What of the constraints upon public disclosure that have been so resoundingly attacked by many of our most distinguished colleagues? My personal sympathies are very much with these individuals, but I also understand—more clearly now than I did in December—why the AHA has not taken this step. If we define our role as coming to a "finding" rather than imposing sanctions, we are disingenuous if we do not recognize that public disclosure is a serious sanction. Do we wish to reconsider our commitment and move towards imposing sanctions of this or other sorts? If so, we must certainly be convinced fully that our procedures guarantee due process and every possibility for fairness in our deliberations. Does this again suggest the need for more legal involvement in our efforts? The AHA must decide what is the right thing to do, but it must for reasons of institutional survival necessarily consider the cost of such a path. If we establish procedures that require extensive legal consultation and expertise, or if we open the AHA or its leadership to the possibility of lawsuits, we must consider how the funds for such efforts and contingencies will be provided. Would we be willing to raise dues or forego other initiatives in order to be more active in enforcing professional standards?
Nearly as loud as the voices who accuse us of cowardice in failing to publicize our findings are those who insist the AHA should not be in this business at all. The Modern Language Association, they point out, has a statement of professional conduct but does nothing to enforce it. This would be a wise choice for the AHA, they argue; let other bodies—the courts, individual universities, the AAUP—resolve these conflicts. Are there other adequate avenues of redress? Are we simply superfluous? I don't think so. Plagiarism as we understand it is not legally actionable, except when it involves violation of copyright; it is a professional rather than a legal matter; the courts would not enforce what we would agree upon as our shared standards. What about individual universities? Many of the cases we see come to us because they transcend the walls—and jurisdictions—of a single institution. A recent sexual harassment case, for example, involved individuals from different institutions. AAUP has a broader institutional jurisdiction, but it is extremely selective in the cases that it will review and tends to focus only on those that address issues of academic freedom, rather than the broader ethical concerns covered in the AHA's statement. But even if we determine that others are not enforcing adequate standards, does that mean we should or must do it? I am eager to hear the views and the debate of our membership, but at this point, I believe that if we cannot do more—put what I see as adequate resources into this increasingly demanding task or somehow share it with other organizations—we should indeed do less. It is too important a commitment not to be undertaken with the utmost care and attention, and it is an effort that requires the fullest support and understanding of the membership—a situation that clearly does not describe our current circumstances.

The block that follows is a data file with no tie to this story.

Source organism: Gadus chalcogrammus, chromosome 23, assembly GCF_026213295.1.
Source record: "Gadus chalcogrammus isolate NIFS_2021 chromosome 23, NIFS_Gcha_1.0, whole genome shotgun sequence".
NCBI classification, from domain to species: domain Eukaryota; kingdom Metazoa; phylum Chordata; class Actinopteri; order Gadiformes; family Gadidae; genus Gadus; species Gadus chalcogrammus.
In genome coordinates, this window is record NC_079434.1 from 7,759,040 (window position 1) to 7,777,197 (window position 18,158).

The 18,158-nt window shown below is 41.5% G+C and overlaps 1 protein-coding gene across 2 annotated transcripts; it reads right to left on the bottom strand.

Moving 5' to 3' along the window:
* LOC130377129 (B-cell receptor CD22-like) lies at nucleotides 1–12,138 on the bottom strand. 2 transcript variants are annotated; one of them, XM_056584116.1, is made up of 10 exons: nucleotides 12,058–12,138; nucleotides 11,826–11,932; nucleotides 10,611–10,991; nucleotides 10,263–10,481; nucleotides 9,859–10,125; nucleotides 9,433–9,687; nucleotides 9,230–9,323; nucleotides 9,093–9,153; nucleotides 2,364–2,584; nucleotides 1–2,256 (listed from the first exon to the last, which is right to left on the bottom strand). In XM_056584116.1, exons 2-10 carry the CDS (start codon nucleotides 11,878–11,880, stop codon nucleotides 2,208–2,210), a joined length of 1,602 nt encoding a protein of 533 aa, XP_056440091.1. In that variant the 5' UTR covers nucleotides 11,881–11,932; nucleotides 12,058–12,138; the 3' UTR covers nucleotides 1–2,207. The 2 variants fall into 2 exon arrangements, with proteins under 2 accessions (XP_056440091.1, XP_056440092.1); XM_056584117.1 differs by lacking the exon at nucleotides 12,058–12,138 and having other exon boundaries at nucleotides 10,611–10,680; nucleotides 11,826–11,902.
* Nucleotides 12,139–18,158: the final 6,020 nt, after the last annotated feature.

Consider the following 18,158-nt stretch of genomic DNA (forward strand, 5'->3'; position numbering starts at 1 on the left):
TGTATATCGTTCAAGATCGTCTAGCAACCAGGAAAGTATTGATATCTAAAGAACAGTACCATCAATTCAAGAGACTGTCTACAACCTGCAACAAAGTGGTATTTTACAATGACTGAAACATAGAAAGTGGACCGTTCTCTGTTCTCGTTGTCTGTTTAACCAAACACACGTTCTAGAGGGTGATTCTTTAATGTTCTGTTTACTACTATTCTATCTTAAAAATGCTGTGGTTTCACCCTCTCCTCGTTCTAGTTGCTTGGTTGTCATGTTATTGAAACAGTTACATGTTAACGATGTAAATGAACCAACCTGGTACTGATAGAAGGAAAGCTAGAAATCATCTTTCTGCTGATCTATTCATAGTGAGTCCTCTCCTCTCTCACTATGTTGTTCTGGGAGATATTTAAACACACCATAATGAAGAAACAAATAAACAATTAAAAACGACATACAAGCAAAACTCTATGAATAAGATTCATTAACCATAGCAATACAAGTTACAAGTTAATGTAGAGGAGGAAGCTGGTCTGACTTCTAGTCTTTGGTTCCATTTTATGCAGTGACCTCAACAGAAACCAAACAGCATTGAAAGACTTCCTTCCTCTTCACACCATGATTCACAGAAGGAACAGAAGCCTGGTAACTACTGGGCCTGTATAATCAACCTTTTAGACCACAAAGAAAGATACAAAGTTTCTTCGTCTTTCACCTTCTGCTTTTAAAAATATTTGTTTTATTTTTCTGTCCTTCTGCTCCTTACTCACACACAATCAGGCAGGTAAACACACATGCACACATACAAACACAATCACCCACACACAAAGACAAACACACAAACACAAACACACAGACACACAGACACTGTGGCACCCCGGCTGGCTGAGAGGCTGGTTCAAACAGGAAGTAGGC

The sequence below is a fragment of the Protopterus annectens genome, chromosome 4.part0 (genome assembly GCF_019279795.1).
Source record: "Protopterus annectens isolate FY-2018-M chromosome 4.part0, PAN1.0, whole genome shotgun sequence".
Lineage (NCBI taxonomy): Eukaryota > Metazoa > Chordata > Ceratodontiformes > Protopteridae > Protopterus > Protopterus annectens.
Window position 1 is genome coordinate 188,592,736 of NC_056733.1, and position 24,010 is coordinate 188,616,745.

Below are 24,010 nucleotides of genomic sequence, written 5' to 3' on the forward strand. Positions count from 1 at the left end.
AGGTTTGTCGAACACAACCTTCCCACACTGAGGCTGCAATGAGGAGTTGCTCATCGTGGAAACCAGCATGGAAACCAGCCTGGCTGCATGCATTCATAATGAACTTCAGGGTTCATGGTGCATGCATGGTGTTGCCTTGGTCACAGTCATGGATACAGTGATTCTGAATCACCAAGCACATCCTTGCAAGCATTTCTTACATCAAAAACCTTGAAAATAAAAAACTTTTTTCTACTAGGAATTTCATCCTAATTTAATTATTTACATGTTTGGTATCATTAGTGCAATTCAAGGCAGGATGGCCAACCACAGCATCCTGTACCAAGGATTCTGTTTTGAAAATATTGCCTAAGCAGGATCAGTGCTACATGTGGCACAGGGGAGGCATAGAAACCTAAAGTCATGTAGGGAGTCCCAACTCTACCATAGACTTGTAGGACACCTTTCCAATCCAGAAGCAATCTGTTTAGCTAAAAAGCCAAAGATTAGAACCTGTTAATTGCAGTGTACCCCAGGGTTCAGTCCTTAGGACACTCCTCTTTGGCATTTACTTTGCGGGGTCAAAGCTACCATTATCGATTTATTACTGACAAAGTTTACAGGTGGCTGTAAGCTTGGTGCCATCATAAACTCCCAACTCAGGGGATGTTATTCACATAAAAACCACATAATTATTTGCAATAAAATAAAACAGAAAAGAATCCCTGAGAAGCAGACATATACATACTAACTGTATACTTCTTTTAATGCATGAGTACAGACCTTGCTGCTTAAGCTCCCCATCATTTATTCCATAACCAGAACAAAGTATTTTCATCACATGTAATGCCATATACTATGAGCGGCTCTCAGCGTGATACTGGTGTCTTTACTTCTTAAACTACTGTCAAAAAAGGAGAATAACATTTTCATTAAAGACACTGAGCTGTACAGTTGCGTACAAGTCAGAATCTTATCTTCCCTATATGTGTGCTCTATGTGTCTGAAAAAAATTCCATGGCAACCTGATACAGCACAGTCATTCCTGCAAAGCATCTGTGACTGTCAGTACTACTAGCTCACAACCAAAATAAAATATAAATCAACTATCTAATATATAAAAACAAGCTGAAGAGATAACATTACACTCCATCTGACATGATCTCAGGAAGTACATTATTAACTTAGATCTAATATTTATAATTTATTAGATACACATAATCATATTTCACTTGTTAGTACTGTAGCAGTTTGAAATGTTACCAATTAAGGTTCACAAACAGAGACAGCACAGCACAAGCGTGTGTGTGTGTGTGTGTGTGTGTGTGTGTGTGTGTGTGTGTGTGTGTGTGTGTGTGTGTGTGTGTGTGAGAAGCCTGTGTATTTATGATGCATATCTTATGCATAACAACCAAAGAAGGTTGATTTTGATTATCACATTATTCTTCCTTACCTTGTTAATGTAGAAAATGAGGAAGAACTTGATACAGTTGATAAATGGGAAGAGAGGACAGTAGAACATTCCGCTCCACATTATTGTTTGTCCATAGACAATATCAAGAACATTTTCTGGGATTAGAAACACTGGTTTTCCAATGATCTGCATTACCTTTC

The Professional Division, and I as vice president, are the elected servants of the membership. We cannot fulfill our obligations to you and to the profession when our charge from you is so unclear. The issues we seek to address are among the most important for all historians, involving our fundamental values and affecting individual reputations and lives. I hope that the membership will join the division and the Council in a reconsideration of the role and the objectives of the AHA in the definition and enforcement of professional standards. Please write to me at the AHA headquarters and tell me what you think about the questions I have raised. We are eager to hear from you.